ELV note: Here is the link to this article as it appears today (in somewhat truncated/adulterated/less colorful form) in the Las Vegas Weekly. Or read on if you want to make things easier (and funnier) on yourselves.
Hawaiian people eat so much white food, it’s a wonder their bowels ever move.
It’s almost as if white were the state color for victuals of all kinds.
Macaroni salad comes with everything. Ditto white rice. Kaluha pig is nothing more than a heap o’ white shredded pork sitting atop, you guessed it, a pile of white cabbage; the state “sushi” (something called musubi) is a giant slab of spam on a giant slab of firmly compacted white rice; and a favorite dessert is ….wait for it…a white (no surprise there) slab of practically tasteless coconut jello/pudding called haupia.
If you didn’t know better, you would swear Hawaiian food is a bad joke the natives foist upon haolies as a way of keeping the islands to themselves. But if you make the trek to a second floor corner of the California Hotel, you will see a line out the door for almost every minute Aloha Specialties is open. Regardless of what one might think of its kaleidoscopic palette, the food here seems to satisfy every islander’s palate for the eats of the 50th State.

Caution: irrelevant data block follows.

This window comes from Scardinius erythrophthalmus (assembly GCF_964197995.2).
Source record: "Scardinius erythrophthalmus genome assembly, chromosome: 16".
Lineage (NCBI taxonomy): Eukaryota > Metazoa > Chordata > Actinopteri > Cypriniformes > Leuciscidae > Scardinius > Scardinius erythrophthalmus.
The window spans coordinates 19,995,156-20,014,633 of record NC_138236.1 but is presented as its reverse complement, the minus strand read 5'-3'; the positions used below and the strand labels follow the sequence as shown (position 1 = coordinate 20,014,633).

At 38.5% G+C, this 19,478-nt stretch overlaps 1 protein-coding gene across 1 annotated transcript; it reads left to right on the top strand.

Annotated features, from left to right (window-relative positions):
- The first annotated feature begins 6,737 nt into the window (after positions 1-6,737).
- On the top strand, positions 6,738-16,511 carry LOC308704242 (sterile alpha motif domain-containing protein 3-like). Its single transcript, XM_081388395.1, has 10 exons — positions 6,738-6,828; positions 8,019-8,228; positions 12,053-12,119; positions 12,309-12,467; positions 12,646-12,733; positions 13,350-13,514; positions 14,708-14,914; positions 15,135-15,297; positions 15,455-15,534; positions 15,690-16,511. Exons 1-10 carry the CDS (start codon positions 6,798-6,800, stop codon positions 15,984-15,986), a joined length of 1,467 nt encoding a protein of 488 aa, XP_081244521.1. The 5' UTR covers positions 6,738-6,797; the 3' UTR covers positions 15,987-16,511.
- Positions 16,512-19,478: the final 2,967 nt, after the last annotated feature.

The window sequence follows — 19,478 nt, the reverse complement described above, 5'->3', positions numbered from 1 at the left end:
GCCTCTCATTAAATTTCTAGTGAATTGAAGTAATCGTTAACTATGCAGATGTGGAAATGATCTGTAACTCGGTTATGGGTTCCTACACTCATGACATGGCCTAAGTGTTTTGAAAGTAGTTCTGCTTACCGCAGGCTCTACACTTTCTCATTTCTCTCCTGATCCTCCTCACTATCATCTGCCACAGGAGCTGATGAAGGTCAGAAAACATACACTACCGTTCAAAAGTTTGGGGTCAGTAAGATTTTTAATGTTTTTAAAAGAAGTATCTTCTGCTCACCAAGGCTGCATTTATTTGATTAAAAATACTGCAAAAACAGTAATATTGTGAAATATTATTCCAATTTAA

If you want to go completely native from the first bite, tuck into a loco moco – the classic Hawaiian dish of a ground beef patty with a fried egg on top, smothered in brown gravy and sitting upon — what else? – white rice. This guilty-pleasure of a carbo-bomb is probably the best hangover remedy ever invented, and a good introduction into the lack of finesse that defines this food.
What the spicy Korean chicken thighs lack in subtlety (and spice) they make up for in crispy, juicy goodness. Equally good are the bento-box meals called Ocha-Zuke (each containing various acquired tastes (grilled mackerel, pickled vegetables, more spam), but everything carefully cooked and arranged. As barbecued pork goes, the kalua variety will never challenge North Carolina for pulled pig supremacy – it being possessed of neither smoke nor crunch – but it is mighty tender, as are the char sui (barbecued pork) slices that adorn the fried saimin (dried wheat-egg noodles) tossed with slices of celery – (apparently) the closest you’ll ever come to a green vegetable in the middle of the Pacific Ocean.
Cash only. Ocha-Zuke $9.75; Loco Moco $5.75; Korean chicken $7.50; Haupia $1.25
In the California Hotel
12 East Ogden St.
Las Vegas, NV 89101